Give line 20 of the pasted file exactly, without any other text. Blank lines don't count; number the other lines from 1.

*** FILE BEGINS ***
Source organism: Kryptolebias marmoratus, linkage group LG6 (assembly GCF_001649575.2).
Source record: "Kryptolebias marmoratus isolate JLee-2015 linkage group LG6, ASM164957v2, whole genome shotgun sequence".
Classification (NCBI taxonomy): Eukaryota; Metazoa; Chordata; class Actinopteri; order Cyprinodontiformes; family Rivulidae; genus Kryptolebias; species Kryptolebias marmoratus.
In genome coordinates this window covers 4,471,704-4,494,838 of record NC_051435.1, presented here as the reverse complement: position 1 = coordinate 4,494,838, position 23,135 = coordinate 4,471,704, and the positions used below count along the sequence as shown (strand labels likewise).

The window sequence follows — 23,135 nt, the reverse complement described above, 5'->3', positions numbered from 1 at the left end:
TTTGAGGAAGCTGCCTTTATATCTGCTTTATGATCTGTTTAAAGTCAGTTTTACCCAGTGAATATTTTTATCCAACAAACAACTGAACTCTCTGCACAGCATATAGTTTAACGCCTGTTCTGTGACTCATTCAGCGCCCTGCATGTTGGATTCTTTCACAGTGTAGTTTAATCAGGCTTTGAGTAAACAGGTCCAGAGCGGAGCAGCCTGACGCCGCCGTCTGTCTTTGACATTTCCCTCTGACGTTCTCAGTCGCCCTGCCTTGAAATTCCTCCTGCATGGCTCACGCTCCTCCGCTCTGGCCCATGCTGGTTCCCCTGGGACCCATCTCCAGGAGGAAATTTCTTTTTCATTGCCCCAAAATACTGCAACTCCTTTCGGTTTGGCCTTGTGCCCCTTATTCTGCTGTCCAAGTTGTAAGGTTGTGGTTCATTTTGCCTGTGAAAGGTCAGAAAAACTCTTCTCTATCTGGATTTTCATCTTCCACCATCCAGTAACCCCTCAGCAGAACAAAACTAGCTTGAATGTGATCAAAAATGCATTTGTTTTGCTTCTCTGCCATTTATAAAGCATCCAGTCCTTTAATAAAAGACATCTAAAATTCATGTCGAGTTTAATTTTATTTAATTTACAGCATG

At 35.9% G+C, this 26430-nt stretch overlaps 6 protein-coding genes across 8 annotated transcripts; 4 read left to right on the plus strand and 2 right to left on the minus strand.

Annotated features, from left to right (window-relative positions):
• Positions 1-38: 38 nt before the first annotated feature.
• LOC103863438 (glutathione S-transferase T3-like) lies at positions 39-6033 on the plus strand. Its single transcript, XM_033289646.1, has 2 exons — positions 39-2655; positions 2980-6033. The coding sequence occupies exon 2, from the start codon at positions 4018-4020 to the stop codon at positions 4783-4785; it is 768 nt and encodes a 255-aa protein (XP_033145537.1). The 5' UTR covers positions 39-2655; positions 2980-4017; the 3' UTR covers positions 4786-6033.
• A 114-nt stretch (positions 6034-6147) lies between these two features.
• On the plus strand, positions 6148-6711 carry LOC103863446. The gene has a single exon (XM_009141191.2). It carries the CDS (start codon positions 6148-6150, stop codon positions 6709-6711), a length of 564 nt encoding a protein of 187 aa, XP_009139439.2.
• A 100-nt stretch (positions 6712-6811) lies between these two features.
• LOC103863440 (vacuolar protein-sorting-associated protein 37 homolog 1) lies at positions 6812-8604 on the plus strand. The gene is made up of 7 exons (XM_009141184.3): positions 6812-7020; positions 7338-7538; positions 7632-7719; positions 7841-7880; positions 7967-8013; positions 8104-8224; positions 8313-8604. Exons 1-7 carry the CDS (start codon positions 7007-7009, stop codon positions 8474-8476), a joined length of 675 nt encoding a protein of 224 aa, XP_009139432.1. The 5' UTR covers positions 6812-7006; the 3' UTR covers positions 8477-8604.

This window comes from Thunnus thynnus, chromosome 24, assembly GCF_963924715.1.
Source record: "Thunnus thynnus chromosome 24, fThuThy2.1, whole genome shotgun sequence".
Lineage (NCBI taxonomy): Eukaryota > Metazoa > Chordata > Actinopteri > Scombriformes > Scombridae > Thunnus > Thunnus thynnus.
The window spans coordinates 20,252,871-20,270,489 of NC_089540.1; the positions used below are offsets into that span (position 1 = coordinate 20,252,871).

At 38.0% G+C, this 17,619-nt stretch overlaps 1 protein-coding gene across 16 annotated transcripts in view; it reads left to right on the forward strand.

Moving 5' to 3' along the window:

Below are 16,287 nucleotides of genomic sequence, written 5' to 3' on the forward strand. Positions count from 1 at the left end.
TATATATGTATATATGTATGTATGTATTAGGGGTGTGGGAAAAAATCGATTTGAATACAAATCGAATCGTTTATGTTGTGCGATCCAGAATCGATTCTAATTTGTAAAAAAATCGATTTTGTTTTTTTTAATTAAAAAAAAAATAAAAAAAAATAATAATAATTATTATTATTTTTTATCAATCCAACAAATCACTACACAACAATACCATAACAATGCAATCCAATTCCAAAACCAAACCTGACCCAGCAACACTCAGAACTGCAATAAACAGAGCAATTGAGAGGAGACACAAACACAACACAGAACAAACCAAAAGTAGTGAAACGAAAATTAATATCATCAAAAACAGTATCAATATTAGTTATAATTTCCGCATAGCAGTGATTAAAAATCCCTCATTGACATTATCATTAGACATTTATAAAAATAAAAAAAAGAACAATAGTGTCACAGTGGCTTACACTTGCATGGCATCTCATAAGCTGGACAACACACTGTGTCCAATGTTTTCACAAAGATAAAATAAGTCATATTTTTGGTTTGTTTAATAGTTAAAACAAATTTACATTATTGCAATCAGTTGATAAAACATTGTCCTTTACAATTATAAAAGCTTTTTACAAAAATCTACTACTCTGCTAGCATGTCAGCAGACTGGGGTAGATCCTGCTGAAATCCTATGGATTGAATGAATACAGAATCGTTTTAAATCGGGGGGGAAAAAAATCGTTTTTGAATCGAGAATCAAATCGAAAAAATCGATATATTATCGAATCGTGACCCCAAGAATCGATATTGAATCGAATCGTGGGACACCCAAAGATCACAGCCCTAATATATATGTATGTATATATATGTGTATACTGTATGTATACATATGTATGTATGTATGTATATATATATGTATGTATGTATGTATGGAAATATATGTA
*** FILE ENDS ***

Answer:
Moving 5' to 3' along the window: